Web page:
American Christianity is undergoing a seismic shift. Statistically, the Millennial generation is abandoning the church in droves, and the old guard finds itself facing an unprecedented identity crisis. At many Christian colleges, this is behind fundamentalist campaigns to reclaim Christian identity for themselves. Moderation is merely collateral damage. And that’s what the fight for academic freedom at Cedarville is really about: it’s a fight for moderation. It is a battle against fundamentalism. That deserves support and attention from the secular community, not derision, or even ignorance.
This open letter is taking the place of the article I really ought to finish today, but speaking out after years of silence is rather addictive and so here we are, again. I don’t know what I can say that I haven’t said before. I’ve demanded justice repeatedly for my friends and yes, for myself. It has not come but the fact that I am even bothering to write this is evidence that I have not given hope on it just yet.
I’m writing, but I don’t know which words to use. I don’t know how to describe to you what it was like for me as a Cedarville student. I don’t know how to describe the despair and loneliness I endured. I don’t know how to make you understand what it’s like to have hate waiting for you every time you open your email, to be unable to walk around campus without being stopped and accosted about whatever someone’s heard about your beliefs. I went to Cedarville because I wanted to discuss my faith in an intellectual environment. I had no idea that my political views would be considered so radical; in my naivety, I assumed that a passion for economic justice, immigration reform, and tolerance was really kind of a given for Christians.
We all know how that turned out, not only for me but for the members of faculty and staff who just received their marching orders in the most ignominious fashion. Is it worth it? Is it really worth it, to violate professional ethics in the name of ideology? But I suppose it must be, because you’ve done it.
And the abuse. Oh, the abuse. There are no words for this either because really it’s a thing that you ought to feel, not read about in the abstract. Nevertheless I’ll do my best to help you live it: imagine that the majority of your classmates have made it clear that they despise you and everything you believe in, and in your depression the number of individuals you feel can trust dwindles by the day. Now you fall in love, and that person, the person you think you can trust the most, holds you down against your will and tries to rape you in his father’s house, conveniently provided by the university.
Try to move on. It will be difficult because this person will begin to threaten and harass you and a month into this ordeal, a friend commits suicide. You leave town. You finish your degree. You receive a diagnosis of post-traumatic stress disorder and try, somehow, to build a life free of fear. And you achieve some success with this.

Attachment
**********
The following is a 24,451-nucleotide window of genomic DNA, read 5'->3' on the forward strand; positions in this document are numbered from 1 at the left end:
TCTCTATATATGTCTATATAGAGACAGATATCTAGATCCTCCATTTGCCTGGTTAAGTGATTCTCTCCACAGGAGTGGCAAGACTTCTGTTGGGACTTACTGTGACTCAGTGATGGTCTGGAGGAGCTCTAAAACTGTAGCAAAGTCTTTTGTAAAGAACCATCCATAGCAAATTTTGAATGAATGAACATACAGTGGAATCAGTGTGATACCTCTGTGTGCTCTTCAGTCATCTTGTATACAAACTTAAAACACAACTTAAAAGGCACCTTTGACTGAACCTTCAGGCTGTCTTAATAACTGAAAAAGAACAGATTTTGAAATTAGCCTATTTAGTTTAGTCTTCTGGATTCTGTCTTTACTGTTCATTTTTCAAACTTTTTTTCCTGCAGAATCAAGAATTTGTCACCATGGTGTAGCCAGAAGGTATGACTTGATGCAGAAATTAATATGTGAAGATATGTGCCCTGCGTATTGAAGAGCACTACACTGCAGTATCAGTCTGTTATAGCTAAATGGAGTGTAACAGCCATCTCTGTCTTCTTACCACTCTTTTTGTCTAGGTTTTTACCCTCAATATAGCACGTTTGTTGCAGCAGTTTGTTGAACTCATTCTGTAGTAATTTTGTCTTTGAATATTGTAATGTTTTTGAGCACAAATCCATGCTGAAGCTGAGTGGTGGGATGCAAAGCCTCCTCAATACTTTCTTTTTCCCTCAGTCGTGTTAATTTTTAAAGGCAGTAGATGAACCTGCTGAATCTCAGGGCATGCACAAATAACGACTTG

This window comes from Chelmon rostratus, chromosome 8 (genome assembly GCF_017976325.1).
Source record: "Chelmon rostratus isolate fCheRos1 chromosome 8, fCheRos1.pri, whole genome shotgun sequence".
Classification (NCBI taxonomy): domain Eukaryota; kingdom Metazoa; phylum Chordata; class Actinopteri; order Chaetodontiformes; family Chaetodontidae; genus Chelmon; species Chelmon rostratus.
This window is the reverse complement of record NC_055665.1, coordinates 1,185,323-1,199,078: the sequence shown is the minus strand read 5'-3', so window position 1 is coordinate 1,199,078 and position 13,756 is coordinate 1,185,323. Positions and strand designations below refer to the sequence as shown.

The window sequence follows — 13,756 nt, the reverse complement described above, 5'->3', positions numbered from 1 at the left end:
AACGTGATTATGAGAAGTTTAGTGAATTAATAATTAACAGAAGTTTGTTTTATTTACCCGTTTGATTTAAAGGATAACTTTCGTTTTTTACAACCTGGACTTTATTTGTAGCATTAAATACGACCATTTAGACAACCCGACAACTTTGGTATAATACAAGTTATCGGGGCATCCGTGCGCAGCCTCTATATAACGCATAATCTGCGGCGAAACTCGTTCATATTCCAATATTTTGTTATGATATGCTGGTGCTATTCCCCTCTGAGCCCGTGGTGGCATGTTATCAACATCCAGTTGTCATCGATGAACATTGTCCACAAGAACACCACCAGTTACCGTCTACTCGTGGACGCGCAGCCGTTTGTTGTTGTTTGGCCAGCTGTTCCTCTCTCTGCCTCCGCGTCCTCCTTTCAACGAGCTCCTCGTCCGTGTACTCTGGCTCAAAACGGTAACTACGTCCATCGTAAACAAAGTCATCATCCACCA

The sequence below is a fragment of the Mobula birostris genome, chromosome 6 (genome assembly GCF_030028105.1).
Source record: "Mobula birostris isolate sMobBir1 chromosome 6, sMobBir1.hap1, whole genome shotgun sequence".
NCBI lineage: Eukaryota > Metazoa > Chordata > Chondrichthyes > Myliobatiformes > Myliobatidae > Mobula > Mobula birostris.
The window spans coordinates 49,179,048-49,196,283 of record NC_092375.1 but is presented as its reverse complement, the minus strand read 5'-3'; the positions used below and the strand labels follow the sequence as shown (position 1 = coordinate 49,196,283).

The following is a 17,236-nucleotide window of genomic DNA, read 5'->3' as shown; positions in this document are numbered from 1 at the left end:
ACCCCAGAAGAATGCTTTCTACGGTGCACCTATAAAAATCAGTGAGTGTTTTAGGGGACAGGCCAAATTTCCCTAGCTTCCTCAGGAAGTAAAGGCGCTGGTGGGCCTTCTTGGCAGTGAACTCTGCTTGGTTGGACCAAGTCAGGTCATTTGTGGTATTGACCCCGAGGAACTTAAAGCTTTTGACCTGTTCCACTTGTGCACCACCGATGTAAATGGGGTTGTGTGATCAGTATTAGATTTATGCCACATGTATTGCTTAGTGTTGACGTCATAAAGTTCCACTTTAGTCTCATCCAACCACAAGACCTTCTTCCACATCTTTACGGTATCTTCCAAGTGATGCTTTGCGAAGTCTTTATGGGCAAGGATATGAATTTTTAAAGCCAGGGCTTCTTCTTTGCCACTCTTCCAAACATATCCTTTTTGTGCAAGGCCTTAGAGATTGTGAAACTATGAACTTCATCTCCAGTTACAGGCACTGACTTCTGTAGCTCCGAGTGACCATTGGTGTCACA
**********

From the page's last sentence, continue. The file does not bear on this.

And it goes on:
Then your abuser attacks another student.
Nothing happens to him.
Try to move on again. Finish another degree and make plans for your future. You encounter more trials and tribulations but you survive them and in the midst of it all you learn, finally, to find peace even when everything around you threatens to collapse into ruin and decay. You learn to be enough for yourself, and for once, you actually believe that you deserve justice.
And then individuals who made life bearable for you during the darkest moments of your life are labelled heretics and fired from their positions at a university that desperately needs their influence. Not only this: there are other members of faculty who repeatedly abused vulnerable students and this has been covered up for years, and instead of being fired, they were either kept in their positions or retired amidst official adulation.
If you can empathize with any of that, then you understand my position. You’ll understand why I’ve written to you repeatedly in defence of Carl Ruby and the philosophy major. For me, and for so many others, Carl Ruby’s kindness was the truest salvation we experienced. That kindness literally saved me from myself. I’d mention others here, too, but they have quite sensibly already moved on from Cedarville and I trust they know who they are.
I’d scream if I could. I wish that I could.
But Carl Ruby and the others you’ve driven out are my role models so I’m writing you this open letter, requesting your respect and your listening ears, instead of raining my fists against the nearest wall.
Hear me. Hear us. Examine what you’ve done, look at this legacy of silence and the damage it has caused and ask yourselves if this is really what you want to leave behind you. If God exists, if he is the all-powerful being that my Bible minor told me he is, then he doesn’t need you to lead a crusade on his behalf because he is more than capable of looking after his own gospel. And I cannot believe that Christ would find your recent actions acceptable. Perhaps you would have fired him, too? He did associate with adulterers and the demon possessed and I suppose that’s the equivalent of being nice to gays and liberals. Would you have fired Paul? He debated pagans in the Aereopagus. I’m not sure what you mean when you demand that we be separatists, but at the moment that seems to preclude debate and the exercise of reason if it seems to be uncomfortable, so no Paul, either.
So this isn’t Biblical. It isn’t Christlike. It’s an abuse of power. And if you think that I’m too angry, maybe you should ask yourselves why I seem that way. Maybe you should step outside yourselves for a moment and grant someone else’s experiences the respect they deserve instead of labelling them a mere transient or even an enemy of Cedarville.
Because after all, literalists, what does the Lord require of you? To do justice, love mercy, and walk humbly with your God.
We’re all waiting.
Sarah Jones, ’10